As the number of reported swine flu cases approaches 1,000 globally (a staggeringly low 0.00002% of the world’s population), Judith Warner, in the April 30 New York Times, opines that the current pandemic is exactly what we need to spur this country to adopting national mandatory paid sick leave for employees:
Our workplace policies have long been unsuited for our times…. And they’ve never looked more anachronistic than today, with more and more families forced to live on one income, and a possible pandemic in the making.
The Healthy Families Act, which would grant most workers seven paid sick days a year to care for themselves or sick family members, is soon to be re-introduced in Congress. I think it’s fair to say that it’s an idea whose time has come.
Let me suggest a real alternative to mandating that all employers grant employees paid sick days. Under current federal and Ohio wage and hour laws, it is illegal for most employers to grant non-exempt employees who work more than 40 hours in a work week compensatory time in lieu of overtime pay. Ohio Senate Bill 17 seeks to change this prohibition.
Senate Bill 17 would amend Ohio’s current wage and hour laws to “afford to private sector employers the option to offer and to employees the option to accrue and use compensatory time off.” It would give employers the ability to offer employees the choice to take compensatory time (i.e., banked time-off to use in the future) instead of being paid an overtime premium for hours worked in excess of 40 in a week. Other notable feature of this legislation include:
- An employer cannot require any employee to choose to receive compensatory time as a condition of employment, or require the use of any accrued compensatory time.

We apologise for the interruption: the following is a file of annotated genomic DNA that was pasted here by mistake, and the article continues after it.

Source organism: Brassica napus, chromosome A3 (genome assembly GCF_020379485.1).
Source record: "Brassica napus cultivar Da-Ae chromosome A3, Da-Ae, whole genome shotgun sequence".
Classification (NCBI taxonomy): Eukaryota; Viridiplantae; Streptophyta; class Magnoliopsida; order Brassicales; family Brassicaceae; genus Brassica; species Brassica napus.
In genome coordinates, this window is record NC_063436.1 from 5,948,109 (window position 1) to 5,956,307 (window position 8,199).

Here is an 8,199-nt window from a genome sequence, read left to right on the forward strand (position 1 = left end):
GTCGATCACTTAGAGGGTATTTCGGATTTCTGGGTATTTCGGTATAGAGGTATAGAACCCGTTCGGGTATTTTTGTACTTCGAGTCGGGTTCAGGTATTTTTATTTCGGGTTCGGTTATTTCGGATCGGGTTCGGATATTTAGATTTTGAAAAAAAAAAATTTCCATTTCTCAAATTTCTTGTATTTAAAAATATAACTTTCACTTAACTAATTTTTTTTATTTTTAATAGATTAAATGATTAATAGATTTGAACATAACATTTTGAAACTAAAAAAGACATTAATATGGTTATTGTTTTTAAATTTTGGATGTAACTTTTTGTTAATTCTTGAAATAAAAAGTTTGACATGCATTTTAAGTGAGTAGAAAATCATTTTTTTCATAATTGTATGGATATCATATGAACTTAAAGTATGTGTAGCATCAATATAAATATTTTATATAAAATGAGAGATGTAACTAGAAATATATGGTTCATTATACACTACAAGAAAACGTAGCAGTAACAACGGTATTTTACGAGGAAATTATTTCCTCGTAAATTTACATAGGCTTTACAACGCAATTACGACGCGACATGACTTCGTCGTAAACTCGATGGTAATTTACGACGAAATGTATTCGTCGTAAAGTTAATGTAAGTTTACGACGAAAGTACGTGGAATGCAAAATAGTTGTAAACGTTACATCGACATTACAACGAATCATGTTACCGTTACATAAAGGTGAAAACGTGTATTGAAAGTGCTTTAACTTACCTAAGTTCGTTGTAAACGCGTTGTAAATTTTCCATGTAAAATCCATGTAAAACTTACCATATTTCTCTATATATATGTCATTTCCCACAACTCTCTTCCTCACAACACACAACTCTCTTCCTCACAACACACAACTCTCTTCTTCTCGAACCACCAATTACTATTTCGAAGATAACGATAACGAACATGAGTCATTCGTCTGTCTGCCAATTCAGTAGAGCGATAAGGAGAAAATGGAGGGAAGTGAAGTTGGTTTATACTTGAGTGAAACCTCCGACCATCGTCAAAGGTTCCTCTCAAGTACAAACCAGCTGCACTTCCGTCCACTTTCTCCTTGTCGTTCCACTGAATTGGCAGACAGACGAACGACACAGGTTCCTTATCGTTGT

- The employee must voluntarily request to receive compensatory time.
- The request is not valid unless it is in writing or some other verifiable statement.
- The employee can withdraw the request at any time.
- Compensatory time accruals are capped at 240 hours per year.
- At the end of each year, employees must be paid an overtime rate for any unused compensatory time.
Because this change would only affect Ohio’s wage and hour laws, it would only reach those employers small enough not to covered by the federal Fair Labor Standards Act (generally those businesses with less than $500,000 in annual sales). This law would give those small businesses the ability to offer more flexible work schedules to retain or attract employees. This balanced law not only deserves serious consideration in Ohio’s legislature, but also on the federal level. If you are interested in voicing your support for this important piece of legislation, please call, write, or email your State Senator.
Presented by Kohrman Jackson & Krantz, with offices in Cleveland and Columbus.